What to Do When the Cost-Cutting Knives Come Out

Rick Waldron

To quote a well-known song, it’s often a situation of “Too Much, Too Little, Too Late….” Corporate innovation efforts are often regarded as side projects that are not intimately tied to the corporate strategy. In good times, they chug along without much of an impact. When times are good, however, there’s less pressure on wringing out anything that is inefficient or wasteful, and corporate innovation groups often get a pass.

When times get tough, the cost-cutting knives come out, and anything without a solid ROI gets the once over. The finance team sweeps in, does its due diligence, and takes the moral high ground as it recommends shutting down (or severely cutting back) the innovation effort. Their justification: it never had much demonstrable value anyway, because it was never linked to (or had an impact on) critical strategic priorities.

Sometimes, in times of extreme financial and/or competitive threat, senior leadership will want to use an innovation team as a Hail Mary pass. They will actually sustain, and even increase, its funding. But the interest in doing so is usually short, because leaders expect near-term (12 to 18 months) revenue results that move the needle at the scale of their existing business. And it really defies the law of gravity to move from zero to a billion-dollar revenue business in that time scale.

Advice on being proactive. My biggest piece of advice is that teams/initiatives be strongly linked to corporate strategic priorities and be developed as an integral component of a broader set of strategy, corporate development and business innovation tools that exist to drive transformative innovation. This will increase the probability of relevance and impact and in turn carry the innovation team/initiative through the challenging times of an economic downturn.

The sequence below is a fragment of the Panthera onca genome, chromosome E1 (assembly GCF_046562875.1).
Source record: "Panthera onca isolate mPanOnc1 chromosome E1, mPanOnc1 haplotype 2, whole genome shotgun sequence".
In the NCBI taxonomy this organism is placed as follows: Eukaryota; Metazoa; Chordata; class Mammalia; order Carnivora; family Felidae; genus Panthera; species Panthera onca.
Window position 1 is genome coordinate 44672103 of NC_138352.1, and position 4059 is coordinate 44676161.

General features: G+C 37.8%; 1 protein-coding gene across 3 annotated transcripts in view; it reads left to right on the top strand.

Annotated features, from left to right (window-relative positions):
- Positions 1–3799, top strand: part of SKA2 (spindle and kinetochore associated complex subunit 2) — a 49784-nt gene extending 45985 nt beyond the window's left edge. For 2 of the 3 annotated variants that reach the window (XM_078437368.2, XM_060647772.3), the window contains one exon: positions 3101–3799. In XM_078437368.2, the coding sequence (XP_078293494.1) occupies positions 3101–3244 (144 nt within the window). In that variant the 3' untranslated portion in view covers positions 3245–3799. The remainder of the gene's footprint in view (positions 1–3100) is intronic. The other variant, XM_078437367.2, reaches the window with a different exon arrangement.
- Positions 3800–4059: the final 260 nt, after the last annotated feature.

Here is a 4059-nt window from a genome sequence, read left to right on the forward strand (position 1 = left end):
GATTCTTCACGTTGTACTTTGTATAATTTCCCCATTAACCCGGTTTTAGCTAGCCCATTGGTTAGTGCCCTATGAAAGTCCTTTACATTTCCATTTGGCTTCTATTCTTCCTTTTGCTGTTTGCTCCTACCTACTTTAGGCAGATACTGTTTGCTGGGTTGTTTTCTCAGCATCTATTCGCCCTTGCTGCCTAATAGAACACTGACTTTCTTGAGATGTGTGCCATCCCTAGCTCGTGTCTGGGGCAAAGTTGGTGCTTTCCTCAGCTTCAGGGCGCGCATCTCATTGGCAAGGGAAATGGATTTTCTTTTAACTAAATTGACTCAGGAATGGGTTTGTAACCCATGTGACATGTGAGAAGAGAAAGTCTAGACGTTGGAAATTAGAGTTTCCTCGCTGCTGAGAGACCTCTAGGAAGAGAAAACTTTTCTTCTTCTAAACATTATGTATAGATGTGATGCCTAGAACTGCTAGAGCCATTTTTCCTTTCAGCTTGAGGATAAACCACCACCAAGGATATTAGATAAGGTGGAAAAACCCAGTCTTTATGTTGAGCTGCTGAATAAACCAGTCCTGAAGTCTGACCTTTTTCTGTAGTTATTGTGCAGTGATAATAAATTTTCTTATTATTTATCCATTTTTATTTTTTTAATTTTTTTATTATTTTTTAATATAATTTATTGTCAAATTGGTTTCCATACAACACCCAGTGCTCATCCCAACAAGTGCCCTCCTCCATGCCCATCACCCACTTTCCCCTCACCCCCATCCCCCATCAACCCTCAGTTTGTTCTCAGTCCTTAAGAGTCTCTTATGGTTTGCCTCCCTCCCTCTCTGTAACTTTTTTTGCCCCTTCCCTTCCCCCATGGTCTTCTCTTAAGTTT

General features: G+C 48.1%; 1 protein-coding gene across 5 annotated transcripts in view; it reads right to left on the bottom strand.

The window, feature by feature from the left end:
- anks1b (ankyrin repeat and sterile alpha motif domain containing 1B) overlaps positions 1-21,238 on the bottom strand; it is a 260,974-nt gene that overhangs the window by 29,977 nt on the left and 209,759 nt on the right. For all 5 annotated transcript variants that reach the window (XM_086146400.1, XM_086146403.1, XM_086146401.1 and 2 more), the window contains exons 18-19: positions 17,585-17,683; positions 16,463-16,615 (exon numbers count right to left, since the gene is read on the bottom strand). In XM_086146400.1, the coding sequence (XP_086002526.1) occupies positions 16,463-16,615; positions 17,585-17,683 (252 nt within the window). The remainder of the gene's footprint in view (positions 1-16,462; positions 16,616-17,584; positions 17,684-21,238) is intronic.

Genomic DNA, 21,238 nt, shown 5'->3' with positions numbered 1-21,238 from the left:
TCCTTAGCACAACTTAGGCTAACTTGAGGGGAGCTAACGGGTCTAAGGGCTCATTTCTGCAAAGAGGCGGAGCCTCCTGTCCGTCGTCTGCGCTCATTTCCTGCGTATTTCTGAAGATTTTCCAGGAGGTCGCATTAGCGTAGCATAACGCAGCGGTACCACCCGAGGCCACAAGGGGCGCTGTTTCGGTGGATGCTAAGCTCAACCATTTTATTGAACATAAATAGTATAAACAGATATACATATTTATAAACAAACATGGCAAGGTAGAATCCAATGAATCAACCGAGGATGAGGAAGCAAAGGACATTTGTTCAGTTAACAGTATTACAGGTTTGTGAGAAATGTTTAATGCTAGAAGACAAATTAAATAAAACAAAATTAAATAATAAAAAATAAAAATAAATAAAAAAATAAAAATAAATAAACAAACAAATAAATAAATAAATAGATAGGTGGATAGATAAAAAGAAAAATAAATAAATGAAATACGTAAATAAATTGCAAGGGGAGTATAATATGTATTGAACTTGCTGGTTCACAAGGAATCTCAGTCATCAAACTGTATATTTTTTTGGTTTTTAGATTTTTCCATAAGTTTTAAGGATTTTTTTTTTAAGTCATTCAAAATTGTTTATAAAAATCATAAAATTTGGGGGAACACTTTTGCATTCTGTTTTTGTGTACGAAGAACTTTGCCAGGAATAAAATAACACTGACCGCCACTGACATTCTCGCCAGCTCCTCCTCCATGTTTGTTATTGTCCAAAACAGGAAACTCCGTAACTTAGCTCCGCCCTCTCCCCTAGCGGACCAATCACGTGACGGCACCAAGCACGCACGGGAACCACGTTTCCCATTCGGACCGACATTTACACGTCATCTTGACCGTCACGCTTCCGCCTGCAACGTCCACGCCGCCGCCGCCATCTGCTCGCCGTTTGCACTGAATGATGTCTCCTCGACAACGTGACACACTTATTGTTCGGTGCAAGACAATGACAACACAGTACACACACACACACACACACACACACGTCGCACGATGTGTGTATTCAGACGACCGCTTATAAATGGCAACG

My experiences. I saw Intel keep the funding going during the dot-com bust in 2000 and in 2008. Intel has a strong history of continuing to invest in the downturns so it can win in the long-term (e.g., billion-dollar-plus investments in factories). The longevity of Intel’s equity investment efforts (still ongoing) and its business incubator are reflective of this; until Intel shut down the New Business Initiatives program, it was one of the longest-standing business incubators program in corporate America, if not the longest.

On the other hand, there were a lots of twists along the way at Intel with the business incubator, where funding levels varied significantly and areas of focus evolved from the wild-and-wooly to more focused, business-supporting innovation. I would say that the final shut-down was more of a symptom of the weakness of the strategic link between the business incubator and the overall corporation, and therefore of the business incubator’s real value-add. When the business incubator had a direct link to the CEO, there was greater strategic relevance and the business incubator was able to unlock more resources and had more access to the right folks to make things happen and get roadblocks removed.

At Nike, I saw a similar pattern of middling support when things were less strategically relevant. But when things hit a strategic note, they were funded well and supported. When things didn’t resonate with strategic priorities, they died one way or another. So the takeaway is that strategic relevance and a well-connected strategy, innovation, corporate development function is really the pre-condition to funding, success, and staying power — versus simply economic conditions.

Rick Waldron is VP of Strategy & Innovation at MOBE, a Minneapolis-based healthcare startup. He was previously a Vice President of Innovation Strategy at Nike and a Director of New Business Initiatives at Intel.